No Pork No Lard : The Shariah-Neutral Transactions

TO COMPLY OR NOT TO COMPLY, BUT THERE IS A THIRD OPTION

Following my earlier writing on the Digital Wallet / ePayments and how such transactions may have not breached Shariah requirements but lacks the validation to ensure all elements do not touch the prohibited elements, I am called to further expand on the topic. In my opinion, there are possibilities that more Shariah-Neutral products and transaction enter into the space of Islamic Banking, but without the validation of Shariah scholars or committees and yet, it will remain acceptable. It is possible, and it is already happening now.

“NO PORK NO LARD”

It is an interesting situation in Malaysia now, when it comes to food. In general, Malaysia as a Muslim country, the expectation is that the food consumed must be Halal and more importantly certified as such. The reason for it is that it gives comfort to the public that certain standards are adhered to according to religious requirements. To walk into a restaurant with the Halal signage gives us Muslims confidence to consume the food till our bellies are filled.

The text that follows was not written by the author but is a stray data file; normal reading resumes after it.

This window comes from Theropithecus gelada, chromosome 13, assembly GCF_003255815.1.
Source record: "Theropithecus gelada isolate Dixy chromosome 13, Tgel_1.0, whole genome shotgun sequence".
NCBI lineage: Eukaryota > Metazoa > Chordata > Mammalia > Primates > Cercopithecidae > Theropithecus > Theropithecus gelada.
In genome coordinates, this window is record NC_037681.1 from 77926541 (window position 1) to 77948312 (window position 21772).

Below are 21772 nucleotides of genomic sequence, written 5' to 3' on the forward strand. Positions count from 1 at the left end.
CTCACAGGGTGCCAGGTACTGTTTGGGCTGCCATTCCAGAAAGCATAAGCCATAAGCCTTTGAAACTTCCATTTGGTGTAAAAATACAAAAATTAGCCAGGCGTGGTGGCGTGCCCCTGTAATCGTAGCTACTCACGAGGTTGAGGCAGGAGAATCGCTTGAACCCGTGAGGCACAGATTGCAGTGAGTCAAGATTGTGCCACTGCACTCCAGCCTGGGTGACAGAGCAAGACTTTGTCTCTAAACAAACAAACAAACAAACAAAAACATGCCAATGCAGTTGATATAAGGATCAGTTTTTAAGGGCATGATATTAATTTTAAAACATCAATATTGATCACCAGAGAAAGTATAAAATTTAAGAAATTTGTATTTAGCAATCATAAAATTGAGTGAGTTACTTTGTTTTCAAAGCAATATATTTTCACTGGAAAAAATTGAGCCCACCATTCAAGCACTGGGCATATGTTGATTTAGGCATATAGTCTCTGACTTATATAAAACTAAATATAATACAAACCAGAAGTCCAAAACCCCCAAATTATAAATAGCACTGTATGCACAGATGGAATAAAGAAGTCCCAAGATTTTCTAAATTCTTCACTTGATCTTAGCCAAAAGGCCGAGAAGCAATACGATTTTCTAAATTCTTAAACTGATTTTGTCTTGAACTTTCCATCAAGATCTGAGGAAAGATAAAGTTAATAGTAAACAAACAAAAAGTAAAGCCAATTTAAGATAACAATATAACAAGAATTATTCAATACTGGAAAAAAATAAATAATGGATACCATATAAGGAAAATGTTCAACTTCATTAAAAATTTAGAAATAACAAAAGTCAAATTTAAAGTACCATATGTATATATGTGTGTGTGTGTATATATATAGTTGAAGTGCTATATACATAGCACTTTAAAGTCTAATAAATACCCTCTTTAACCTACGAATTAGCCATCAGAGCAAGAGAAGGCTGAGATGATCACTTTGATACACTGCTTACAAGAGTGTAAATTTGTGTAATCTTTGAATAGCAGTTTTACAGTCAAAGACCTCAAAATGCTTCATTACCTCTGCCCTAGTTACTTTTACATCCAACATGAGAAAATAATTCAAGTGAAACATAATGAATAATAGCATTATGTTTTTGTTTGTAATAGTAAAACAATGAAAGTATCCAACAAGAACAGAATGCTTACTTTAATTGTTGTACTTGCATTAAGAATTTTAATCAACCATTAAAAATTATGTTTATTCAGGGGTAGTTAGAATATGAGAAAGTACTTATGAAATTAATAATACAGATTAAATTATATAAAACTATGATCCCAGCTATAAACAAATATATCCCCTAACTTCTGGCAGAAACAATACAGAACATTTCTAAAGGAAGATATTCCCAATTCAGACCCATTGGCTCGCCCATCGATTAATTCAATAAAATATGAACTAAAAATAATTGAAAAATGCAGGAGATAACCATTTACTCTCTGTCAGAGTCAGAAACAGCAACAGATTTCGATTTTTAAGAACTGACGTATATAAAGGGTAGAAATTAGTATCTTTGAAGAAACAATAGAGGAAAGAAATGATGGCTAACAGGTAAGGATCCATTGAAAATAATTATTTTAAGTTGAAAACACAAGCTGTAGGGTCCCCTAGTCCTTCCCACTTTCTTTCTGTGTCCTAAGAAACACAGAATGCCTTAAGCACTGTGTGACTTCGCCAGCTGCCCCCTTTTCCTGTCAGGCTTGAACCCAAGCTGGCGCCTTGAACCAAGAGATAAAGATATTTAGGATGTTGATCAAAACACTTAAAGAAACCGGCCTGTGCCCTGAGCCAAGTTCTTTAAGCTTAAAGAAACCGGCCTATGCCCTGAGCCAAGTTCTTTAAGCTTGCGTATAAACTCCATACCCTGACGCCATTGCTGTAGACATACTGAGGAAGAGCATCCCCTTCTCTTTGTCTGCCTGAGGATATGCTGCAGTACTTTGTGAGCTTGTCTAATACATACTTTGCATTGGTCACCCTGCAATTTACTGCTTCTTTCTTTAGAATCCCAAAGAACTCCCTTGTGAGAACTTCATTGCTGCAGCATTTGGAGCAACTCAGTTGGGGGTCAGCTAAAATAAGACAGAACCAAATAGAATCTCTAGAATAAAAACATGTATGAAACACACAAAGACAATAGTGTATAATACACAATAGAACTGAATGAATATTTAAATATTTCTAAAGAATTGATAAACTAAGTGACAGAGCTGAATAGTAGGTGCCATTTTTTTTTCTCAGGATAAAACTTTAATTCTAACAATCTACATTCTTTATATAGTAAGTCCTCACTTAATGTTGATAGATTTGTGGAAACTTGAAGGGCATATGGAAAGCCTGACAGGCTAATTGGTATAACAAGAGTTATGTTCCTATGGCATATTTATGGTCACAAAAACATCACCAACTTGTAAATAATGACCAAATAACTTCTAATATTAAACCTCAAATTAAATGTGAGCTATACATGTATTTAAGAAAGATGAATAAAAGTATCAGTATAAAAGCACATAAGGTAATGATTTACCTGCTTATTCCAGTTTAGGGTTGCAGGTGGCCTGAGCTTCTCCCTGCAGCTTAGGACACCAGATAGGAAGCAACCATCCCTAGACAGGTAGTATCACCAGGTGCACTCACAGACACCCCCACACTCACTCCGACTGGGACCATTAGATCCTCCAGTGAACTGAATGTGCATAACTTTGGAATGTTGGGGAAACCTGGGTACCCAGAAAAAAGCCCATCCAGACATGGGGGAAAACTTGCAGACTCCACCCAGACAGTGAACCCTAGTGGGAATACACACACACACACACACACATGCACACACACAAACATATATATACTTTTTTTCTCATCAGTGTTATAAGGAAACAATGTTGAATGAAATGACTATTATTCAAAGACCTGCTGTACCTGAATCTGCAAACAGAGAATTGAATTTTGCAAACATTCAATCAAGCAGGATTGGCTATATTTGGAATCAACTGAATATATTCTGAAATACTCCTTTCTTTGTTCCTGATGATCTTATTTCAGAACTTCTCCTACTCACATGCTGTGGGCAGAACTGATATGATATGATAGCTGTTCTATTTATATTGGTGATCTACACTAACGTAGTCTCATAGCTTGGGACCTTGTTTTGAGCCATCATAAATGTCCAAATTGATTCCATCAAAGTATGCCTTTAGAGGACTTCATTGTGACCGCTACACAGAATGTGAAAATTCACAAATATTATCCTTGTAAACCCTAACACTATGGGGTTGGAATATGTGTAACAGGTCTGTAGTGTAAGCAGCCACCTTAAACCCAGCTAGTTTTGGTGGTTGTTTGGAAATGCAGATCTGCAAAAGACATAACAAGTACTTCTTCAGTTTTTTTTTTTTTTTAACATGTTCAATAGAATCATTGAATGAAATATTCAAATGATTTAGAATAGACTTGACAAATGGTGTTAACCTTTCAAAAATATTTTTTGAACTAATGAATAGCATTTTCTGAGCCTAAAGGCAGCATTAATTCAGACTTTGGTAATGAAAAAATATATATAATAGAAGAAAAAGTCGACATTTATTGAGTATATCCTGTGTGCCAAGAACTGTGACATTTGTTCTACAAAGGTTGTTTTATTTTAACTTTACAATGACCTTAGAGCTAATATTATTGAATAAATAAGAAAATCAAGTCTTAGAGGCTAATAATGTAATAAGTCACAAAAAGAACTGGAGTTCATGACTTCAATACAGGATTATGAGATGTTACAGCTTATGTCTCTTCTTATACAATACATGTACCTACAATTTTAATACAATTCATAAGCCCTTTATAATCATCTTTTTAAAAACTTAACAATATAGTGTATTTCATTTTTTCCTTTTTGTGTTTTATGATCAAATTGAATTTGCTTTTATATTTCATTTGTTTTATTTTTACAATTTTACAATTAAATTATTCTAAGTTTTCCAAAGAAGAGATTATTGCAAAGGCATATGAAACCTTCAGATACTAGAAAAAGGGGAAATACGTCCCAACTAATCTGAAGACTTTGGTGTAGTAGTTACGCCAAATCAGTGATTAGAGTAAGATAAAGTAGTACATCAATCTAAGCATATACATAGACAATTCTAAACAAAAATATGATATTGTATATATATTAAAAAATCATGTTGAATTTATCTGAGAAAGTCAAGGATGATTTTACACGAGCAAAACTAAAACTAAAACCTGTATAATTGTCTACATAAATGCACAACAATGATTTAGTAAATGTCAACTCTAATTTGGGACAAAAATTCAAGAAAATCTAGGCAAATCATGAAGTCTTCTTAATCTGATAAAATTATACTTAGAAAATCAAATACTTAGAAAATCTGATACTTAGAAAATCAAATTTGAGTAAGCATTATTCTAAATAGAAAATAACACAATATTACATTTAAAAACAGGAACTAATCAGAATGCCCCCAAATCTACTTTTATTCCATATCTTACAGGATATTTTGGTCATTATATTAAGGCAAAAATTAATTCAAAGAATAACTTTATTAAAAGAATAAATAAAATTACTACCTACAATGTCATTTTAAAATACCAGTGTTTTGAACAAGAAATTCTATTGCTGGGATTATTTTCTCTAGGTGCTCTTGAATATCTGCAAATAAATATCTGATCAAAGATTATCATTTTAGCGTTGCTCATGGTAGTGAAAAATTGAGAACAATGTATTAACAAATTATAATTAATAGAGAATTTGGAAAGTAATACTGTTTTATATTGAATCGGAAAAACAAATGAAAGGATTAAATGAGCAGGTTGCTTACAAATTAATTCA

But there are challenges. The desire to ensure the standards are met has resulted in difficulties for restaurants getting certification quickly. The process is detailed and granular, and this is a good thing, but can be disheartening when the certification drags. And in some cases it is impossible to obtain, especially if the eatery has halal standard food but also offers alcoholic drinks to its non-Muslim customers. The Muslims know (or assume) the food is halal if they see there is no pork on the menu, and will ignore the alcoholic drink. This is now a common sight in Malaysia.

And thus the loop-hole or short-cut is discovered. Rather than going for certification of Halal for their restaurant, many owners now deemed it sufficient that the signage “No Pork / No Lard” will result in a Halal understanding. And this may be true; many small roadside businesses do not carry a Halal certification but is nonetheless patronised by Muslims as it does not carry pork on the menu. That cue is taken by the restaurant owners and over a period of time, the “No Pork / No Lard” now is understood to be serving halal food but without Halal certification.